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  • Umm…, this smacks of not taking into account the lessons of “The Mythical Man Month”: As you add people to a project the complexity of completing that project, no matter how simple, increases exponentially (my exteremely quick summary of one of the main lessons of the book). I agree that the basic math works out, but there is always a lot more to getting something done by division of labor amoungst other human beings which always manages to make things much more complicated than they need to be.

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  • I think many web developers have struggle with manpower planning, especially for large projects. 

    I often forget that the busier the website – the more time it takes to maintain.  You brought up some good points to keep in mind when planning web development projects.


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  • Good article! Resourcing has always been the bane of any system development. As someone who’s been in IT development for 33 years (yes I really am 38!), this whole question is not new and nobody has ever come up with an ‘A x B x C =  D people’ answer. Major consultancies still get it wrong so it’s no surprise smaller WebCo’s find it perplexing. I’ve worked on projects from > 300 people down to my current team of 5. Shane’s figures seem to fit our company as we’re involved in heavyweight, transactional J2EE Web systems — but then we have our own product for doing the development work which has taken 6 years to build and cuts our timescales and costs right back. Without it, I’d be looking at a team of probably 12 – 15 just to cope with current workloads, let alone other projects. I think anyone contemplating major transactional, high performance, high hit-rate Web systems should err on the high numbers side from personal experience. But then don’t ignore the increased management effect that higher staffing will require.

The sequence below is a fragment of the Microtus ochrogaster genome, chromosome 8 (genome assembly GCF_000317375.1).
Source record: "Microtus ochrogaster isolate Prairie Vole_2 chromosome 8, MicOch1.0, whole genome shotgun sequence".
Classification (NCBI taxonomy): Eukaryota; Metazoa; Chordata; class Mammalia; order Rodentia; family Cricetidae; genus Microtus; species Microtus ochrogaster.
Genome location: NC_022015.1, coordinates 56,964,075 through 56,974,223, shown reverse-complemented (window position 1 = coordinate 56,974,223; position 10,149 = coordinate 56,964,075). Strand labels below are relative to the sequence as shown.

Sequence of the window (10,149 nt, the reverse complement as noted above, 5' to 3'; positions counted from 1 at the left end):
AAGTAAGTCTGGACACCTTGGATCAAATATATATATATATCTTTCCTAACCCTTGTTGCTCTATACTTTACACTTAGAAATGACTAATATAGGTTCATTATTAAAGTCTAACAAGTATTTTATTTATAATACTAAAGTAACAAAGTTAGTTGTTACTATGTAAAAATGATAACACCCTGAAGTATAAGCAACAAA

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  • Great article, but I wonder if you’re aware how alienating the language is?

    I’ve worked in a web-related job for over ten years now; for the first six I wasn’t part of a team at all – one of the reasons I was interested in the content of your article. In common with other public services, many of the people I work with either as editors or page authors are female. It might seem like a small point, but while the subject matter should be of interest to anyone on a web team, I didn’t feel you were really talking to me.

    It’s 2006 – surely we’ve moved on a bit?

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  • I calculate the necessary mandays the following way: ask a developer of your team. Multiply his estimation with the number of years he is away from 5 years work experience. Triple the result and that’s a good start. ;-)

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  • Great article, although a few years old, still relevant!

    Does anyone have a useful web based tool for resource management, I literally cannot find a thing. We use Basecamp for pm stuff, but would love a resource hook in.